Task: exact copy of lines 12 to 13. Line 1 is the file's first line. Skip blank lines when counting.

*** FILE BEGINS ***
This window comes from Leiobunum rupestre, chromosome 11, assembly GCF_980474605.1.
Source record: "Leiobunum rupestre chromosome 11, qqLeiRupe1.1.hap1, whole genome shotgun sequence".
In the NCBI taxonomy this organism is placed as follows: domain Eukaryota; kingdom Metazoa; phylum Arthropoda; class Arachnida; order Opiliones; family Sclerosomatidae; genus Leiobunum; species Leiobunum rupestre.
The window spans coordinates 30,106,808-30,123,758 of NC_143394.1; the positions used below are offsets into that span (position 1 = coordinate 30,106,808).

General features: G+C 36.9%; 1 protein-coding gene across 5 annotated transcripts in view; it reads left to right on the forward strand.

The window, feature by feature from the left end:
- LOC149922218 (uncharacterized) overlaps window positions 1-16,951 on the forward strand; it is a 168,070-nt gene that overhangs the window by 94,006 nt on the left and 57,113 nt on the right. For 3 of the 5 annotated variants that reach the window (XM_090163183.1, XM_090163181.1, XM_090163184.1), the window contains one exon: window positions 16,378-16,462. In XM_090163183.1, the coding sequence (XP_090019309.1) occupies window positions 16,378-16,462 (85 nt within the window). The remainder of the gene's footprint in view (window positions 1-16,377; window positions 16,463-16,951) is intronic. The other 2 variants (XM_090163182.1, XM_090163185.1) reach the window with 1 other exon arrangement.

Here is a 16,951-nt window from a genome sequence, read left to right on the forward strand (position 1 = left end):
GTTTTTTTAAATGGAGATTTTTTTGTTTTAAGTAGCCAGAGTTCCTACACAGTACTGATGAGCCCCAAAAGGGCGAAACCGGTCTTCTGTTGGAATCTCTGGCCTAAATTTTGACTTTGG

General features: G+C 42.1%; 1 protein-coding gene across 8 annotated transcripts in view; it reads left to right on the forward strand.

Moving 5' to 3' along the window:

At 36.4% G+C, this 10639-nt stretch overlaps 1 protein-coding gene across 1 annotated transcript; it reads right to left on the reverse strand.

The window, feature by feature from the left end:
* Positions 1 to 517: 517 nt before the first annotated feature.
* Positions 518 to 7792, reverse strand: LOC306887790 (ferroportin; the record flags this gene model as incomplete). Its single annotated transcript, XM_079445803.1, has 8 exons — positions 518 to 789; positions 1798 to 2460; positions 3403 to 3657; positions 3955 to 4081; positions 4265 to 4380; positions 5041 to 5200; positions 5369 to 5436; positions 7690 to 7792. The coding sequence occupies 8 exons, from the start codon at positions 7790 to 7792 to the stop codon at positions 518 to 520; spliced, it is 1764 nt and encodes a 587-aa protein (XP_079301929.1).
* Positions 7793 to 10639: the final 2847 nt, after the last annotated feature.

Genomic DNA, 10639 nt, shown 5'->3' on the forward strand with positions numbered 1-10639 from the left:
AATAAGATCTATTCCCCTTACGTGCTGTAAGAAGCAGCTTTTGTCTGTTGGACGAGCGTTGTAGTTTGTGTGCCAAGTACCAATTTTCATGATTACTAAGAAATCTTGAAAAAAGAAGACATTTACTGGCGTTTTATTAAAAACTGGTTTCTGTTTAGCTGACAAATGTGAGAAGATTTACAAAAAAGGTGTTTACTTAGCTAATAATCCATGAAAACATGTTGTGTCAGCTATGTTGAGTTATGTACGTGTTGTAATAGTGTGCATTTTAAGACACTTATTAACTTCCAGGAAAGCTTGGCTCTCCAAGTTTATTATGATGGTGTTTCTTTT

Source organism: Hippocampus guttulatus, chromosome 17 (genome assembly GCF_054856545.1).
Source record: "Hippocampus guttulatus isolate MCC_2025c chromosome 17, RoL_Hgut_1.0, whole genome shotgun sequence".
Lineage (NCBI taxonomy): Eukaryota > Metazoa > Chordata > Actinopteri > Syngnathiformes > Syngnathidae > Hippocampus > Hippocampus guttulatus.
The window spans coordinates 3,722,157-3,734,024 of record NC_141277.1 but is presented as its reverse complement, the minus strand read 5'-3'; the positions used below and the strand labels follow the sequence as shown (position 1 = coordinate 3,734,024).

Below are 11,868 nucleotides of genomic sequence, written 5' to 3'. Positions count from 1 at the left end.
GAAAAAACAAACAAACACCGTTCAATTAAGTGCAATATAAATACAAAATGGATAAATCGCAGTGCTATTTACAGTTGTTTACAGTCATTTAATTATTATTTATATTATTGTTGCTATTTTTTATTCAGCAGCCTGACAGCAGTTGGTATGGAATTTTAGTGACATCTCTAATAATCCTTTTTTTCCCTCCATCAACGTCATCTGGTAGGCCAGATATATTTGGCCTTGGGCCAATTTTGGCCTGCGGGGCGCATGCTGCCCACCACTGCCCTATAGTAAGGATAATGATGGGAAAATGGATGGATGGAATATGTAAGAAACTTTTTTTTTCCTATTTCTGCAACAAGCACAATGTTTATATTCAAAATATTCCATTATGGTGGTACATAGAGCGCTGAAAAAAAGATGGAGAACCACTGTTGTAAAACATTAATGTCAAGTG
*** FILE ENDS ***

At 36.4% G+C, this 10639-nt stretch overlaps 1 protein-coding gene across 1 annotated transcript; it reads right to left on the reverse strand.

The window, feature by feature from the left end: